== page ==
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This year was extremely different from the last 11 years. Especially because, on top of all the new rules and safety precautions, it was her first time as a camp counselor. I'm glad it worked out, otherwise she'd have gone stir-crazy at home since I was restricting a lot of her normal "outside-the-house" activities.


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Yes, I could tell the months of staying home was getting to her. If it had not been for camp, it would have been a daily battle for you – trying to find the balance of keeping her safe yet also allowing her a life.


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No kidding. But I'll say this, being stuck at home, Sawyer started cooking more and really enjoyed it. And I did too. It not only helped occupy her time, but she made dinner some nights. And they were delicious.


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Do you still barbeque a lot?


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Oh, yes. We're doing lots of barbecuing and lots of home cooking. I'm not quite ready to eat out in restaurants, and take-out is nice, but gets expensive.


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Funny thing is that your eating habits sound old-fashioned. Back when families used to have meals together at home – instead of everyone grabbing something on the go.


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Well, we're all stuck at home. What else are we supposed to do? In fact, if anything, I feel like we're eating too much.


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If it makes you feel any better, that is extremely common. Many people turn to food, especially comfort food, to cope with stress.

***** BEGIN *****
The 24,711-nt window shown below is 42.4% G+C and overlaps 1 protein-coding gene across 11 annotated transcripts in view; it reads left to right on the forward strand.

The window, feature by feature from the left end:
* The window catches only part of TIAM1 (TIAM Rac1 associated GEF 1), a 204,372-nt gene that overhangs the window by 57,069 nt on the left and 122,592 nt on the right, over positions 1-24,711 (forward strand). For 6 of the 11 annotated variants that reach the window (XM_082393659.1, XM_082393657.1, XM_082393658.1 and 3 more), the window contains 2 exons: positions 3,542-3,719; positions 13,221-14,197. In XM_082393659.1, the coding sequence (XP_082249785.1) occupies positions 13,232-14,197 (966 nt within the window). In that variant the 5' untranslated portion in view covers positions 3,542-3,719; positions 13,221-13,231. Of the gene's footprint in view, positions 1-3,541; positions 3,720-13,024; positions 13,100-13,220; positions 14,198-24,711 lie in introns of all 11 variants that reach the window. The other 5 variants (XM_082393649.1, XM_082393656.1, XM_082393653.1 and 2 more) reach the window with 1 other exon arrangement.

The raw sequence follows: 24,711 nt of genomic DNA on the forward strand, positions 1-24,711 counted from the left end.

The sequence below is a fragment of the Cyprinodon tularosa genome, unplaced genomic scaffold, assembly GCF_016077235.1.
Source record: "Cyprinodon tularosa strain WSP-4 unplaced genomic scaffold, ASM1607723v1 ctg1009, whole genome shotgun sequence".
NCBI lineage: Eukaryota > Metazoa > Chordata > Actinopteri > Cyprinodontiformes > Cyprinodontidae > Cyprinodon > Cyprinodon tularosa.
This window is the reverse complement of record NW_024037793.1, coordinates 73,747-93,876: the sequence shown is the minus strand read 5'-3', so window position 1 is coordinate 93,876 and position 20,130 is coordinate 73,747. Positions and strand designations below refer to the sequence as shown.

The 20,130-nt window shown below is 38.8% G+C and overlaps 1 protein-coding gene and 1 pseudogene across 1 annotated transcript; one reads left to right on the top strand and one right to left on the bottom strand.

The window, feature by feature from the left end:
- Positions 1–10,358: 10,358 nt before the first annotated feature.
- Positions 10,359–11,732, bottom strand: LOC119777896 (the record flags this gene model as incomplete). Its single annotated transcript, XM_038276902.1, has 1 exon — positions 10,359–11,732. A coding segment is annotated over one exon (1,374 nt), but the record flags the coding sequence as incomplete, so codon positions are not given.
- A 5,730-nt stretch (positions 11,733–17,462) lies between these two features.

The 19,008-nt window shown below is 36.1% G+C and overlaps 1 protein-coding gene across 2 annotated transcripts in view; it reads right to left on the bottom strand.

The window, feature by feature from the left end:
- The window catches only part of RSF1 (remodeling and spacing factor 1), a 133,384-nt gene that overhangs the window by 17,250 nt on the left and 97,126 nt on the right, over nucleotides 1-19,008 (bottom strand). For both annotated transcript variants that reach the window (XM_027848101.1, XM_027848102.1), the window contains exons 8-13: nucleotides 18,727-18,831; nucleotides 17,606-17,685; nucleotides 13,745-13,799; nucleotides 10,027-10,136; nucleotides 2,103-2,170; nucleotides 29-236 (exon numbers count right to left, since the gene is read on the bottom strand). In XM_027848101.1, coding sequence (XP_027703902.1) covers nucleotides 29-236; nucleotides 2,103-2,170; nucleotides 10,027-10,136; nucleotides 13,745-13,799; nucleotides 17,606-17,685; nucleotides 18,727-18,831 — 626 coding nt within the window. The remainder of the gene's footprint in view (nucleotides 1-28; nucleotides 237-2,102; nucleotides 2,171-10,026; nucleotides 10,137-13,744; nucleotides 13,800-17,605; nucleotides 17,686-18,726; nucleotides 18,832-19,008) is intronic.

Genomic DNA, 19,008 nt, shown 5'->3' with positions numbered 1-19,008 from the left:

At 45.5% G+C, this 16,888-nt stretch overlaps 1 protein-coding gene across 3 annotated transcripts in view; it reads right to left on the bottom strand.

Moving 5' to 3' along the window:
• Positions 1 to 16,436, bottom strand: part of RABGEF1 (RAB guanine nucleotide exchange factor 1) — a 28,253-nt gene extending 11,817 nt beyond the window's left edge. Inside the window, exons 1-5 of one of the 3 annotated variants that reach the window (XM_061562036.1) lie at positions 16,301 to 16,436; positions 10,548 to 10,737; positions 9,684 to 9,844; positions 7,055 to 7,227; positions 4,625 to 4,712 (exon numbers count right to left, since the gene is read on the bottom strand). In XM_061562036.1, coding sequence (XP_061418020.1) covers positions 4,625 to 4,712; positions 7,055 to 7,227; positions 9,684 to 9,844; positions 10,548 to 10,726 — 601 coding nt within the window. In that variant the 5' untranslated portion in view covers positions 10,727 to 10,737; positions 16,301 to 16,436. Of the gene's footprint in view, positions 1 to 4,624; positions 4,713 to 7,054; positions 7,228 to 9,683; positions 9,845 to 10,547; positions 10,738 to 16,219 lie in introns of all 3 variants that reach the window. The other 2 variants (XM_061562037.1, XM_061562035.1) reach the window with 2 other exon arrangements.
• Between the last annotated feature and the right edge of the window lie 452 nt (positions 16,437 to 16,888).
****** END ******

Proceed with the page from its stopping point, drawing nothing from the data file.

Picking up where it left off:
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I don't know if it being "extremely common" makes me feel any better about it. No more so than if you told me it's "extremely common" to feel stressed out about the coronavirus and the fact it seems to have taken over and changed everything. Including summer.



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So to recap, this summer is filled with stir-crazy and/or bored kids, juggling work and summer break, barbeques and home cooking. And, if I had to guess, you probably had an overly optimistic list of things you wanted to do this summer that is not getting done. It sounds to me like a normal summer.


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Yes, when you put it that way. I regret even starting this conversation, but can't help how I feel. And just because we're extremely lucky compared to others, it doesn't change the fact we still have to deal with the situation.


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No argument there. However, I was merely addressing where this conversation started, which was you stating that you felt like you did not have a summer.



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OK, so I did have a summer. But, as you pointed out, in so many ways it was just more "extreme". I guess it shouldn't surprise me that you'd see that. After all, as I often say, you're a bit more extreme …


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I find that comment extremely … accurate.

If you find yourself feeling, like Red, that in the scheme of things you've been extremely lucky this summer, consider reaching out to help others that are suffering. For example, Black donates to the local Feeding America Food Bankas the need for food has skyrocketed.


Want to read other columns? Here's a list.

Design by Sawyer Pennington, Underlying photo by Jon Tyson on Unsplash


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As you know, I love history, but I appreciate many people don’t.


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I am one of those people, so not sure where you are going with this.